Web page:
Bigger goes to be with his friends when he should be interviewing for the job. He lets them know he will NOT work for the white man. Yet he does finally show up at the home of a rich family, and immediately turns into what his friends would likely call an Uncle Tom--not Stepin Fetchit, but respectful and polite.

    Everything appears to be going well for a while, but then something quite terrible changes the situation drastically.

    Oprah Winfrey came across quite convincingly as a poor black mother. This was in the days before she became a superstar talk show host. I won't say it's too bad she was successful in her best-known career, because she did so much good, but she could have been quite a fine actress. Victor Love was good as Bigger, primarily because Bigger had to be so convincing in order to keep his job. A great performance came from John Karlen as a defense lawyer (yes, someone needed a lawyer).

    This was an African Heritage Network Monthly Movie Classic. It wasn't as good as some movies selected for this honor, but it was pretty good.
  • Having been on set a few days I can say the acting overall was very good. A good early dramatic performance by Oprah. (Hint: She get's in a funky blue mood by singing spirituals offstage between takes) And a very impressive performance by Victor Love. Since everybody was working for scale all the names were to be listed and evenly credited.

    Question: Who played Oprah's daughter? Diamond Dawn Cook (AKA: AdrienneCook) That's not in the IMDb database.

    I was also impressed by the rat wrangler. Who knew so much effort went into that one scene. One rat to skitter across the floor. One to cower in the corner. And one killed, though not really with a frying pan.
  • Warning: Spoilers
    Of all the movies I've seen, this one rates almost at the bottom (Haunted Mansion, Nothing but Trouble and a few others keep it from reaching rock bottom.) It is hasty, the story is shaky and the events depicted are poorly acted. Of course we have to lay some of this at the book writer's door. The book the movie was filmed after is outrageously ponderous, and illogical. Oprah gives a palatable appearance as "Bigger's" mom, but is not nearly at her potential. Other famous performers also seem to be at their worst. The plot which centers around an African American who decided to take a job as a chauffeur. In driving the family daughter to a communist dinner he becomes acquainted. One thing leads to another and the girl gets drunk. Now the family he's working for are not against blacks, but he thinks they are. So when he comes home he puts her to bed, but she begins caterwauling. The blind mother (yes) hears this, so Bigger tries to silence her, but instead smothers her. Now fearing he's really in trouble for killing a white girl he does what any logical thinking man would do--he shoves her into the coal furnace. So investigators are carrying out a missing person case and lo they check the furnace (the idiot didn't have the foresight to get rid of the ashes. He is then arrested and the last hour or so are obnoxious segments from the courtroom. If your desperate for a bad movie, this one could do the job, but if you seriously want to learn about culture issues in th 40's and 50's or see a good drama, there are a lot better options. Avoid this.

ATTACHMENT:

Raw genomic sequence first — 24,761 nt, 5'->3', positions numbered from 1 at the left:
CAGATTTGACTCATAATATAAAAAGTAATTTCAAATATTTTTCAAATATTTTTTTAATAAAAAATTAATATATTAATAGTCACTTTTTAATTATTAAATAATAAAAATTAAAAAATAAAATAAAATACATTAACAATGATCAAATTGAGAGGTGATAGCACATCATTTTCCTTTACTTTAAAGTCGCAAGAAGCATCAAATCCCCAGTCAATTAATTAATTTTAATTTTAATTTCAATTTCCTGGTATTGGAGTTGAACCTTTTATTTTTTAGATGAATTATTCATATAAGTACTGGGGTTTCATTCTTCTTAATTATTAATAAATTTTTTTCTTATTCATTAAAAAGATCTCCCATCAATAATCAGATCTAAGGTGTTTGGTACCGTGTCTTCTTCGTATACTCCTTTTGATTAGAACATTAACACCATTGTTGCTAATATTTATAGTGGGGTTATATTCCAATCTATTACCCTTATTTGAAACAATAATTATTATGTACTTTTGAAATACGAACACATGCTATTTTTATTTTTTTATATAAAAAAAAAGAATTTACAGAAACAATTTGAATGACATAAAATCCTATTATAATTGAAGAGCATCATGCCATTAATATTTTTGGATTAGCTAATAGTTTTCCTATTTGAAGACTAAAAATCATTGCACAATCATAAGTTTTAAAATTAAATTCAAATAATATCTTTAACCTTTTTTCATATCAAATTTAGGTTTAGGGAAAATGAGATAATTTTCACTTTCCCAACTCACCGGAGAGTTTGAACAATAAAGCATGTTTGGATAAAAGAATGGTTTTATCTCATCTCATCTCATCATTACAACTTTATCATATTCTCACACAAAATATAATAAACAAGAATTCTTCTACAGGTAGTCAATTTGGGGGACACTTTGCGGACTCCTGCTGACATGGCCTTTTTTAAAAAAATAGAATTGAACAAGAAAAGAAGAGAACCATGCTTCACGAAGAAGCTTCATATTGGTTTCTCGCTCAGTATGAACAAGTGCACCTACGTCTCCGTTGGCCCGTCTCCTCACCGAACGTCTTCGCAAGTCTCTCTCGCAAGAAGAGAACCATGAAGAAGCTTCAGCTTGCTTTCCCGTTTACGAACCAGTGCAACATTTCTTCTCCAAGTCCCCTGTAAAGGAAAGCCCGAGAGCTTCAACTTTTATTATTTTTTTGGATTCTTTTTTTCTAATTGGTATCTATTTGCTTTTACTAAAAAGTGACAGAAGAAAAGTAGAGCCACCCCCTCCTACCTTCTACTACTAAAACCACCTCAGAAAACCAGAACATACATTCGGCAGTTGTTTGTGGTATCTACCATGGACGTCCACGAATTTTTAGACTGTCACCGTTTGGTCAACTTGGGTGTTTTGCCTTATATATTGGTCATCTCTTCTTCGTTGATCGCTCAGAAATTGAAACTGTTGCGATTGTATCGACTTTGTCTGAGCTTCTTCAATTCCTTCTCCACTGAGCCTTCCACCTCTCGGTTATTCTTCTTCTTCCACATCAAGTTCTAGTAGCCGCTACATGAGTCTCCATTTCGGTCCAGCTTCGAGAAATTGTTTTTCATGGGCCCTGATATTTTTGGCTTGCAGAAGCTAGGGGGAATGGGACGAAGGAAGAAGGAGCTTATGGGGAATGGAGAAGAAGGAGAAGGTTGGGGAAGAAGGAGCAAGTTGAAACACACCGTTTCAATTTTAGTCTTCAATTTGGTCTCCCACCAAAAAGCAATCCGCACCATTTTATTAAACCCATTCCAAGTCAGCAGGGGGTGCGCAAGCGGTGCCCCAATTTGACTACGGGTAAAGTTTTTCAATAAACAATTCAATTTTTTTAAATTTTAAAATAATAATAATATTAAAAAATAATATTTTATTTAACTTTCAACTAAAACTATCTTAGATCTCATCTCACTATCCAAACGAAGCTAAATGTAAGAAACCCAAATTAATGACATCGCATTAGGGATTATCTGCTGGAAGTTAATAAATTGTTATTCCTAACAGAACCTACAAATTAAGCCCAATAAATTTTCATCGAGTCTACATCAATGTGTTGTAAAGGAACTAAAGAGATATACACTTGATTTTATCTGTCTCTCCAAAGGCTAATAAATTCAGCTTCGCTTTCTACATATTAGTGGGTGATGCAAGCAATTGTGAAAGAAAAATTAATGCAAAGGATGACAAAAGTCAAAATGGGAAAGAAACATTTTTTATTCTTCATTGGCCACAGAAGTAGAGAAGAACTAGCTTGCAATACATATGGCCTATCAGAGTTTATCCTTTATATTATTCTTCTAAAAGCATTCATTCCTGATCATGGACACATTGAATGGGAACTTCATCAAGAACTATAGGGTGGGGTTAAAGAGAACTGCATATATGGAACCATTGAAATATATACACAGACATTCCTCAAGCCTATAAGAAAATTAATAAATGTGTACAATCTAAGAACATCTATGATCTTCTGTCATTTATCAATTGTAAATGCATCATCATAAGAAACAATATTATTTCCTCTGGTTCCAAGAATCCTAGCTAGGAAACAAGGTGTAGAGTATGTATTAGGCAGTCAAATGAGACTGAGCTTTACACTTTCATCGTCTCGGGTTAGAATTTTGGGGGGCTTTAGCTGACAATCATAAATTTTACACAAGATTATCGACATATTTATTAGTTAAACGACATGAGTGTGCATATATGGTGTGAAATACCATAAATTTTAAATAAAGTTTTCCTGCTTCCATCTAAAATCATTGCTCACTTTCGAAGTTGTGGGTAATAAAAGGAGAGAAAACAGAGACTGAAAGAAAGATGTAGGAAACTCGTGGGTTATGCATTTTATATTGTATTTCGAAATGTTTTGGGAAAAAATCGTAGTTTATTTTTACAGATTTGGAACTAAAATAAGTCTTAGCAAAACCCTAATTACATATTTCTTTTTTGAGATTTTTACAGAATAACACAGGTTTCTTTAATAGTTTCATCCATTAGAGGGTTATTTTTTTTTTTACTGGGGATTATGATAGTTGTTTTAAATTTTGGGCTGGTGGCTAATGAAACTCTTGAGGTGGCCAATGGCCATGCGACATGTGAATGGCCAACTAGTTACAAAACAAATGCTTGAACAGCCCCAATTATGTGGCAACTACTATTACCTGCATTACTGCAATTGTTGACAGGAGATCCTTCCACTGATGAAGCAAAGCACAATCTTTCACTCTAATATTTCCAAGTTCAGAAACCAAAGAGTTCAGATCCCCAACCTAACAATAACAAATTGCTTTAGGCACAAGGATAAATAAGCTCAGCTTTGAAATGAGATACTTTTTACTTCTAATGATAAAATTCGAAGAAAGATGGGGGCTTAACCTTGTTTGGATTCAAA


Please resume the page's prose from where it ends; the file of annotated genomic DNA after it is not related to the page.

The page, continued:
• I read Native Son as a teen and again about four years ago as an adult. I had really mixed feelings about Bigger Thomas with an inclination towards hating him. The way the movie depicts him my feelings about him aren't very mixed--I don't like Bigger.

    Bigger is an angry reckless young man. The movie can't get into his head like the book can but truthfully, there was no real justification for his immense anger and reckless behavior.

    As a production this movie didn't quite fit the bill. The sound quality was bad which made the acting itself seem worse than what it really was. The movie speed wasn't good either. Everything was accelerated with no good transitions from scene to scene. I knew what was going on and why because I read the book, but without that knowledge I may have been lost watching the movie.

    I don't want to dump on the movie too much because I can tell it was a low budget production and they probably did the best they could. It's noteworthy that they landed Matt Dillon and Oprah Winfrey. Even Shavar Ross (prominently known as Dudley from Diff'rent Strokes) was something of a known name at that time.

    I think that Native Son deserves a better production than it got. I see that there was a 2019 release of Native Son. Hopefully it is better.
  • Hey look, deal with it, there are much better portrayals of the hardship of black America than this. Although I think this story is weak, my criticism is focused on the poor execution of the story, which I have mentioned, blows.

    This was made in the mid-80's and is horrible in the music/score department. It's funny to see Oprah as a latter-day crack-whore type.

    The scene where Bigger stuffs Elizabeth McGovern into the incinerator. Pure classic cinema. First off, I don't care how drunk you are, you will react to 1200F degree flame (no matter how bad your acting). But they really milked that scene...it was comical. I'll tell you what though, I had great satisfaction in seeing Elizabeth McGovern burn in a faux death; she annoys me.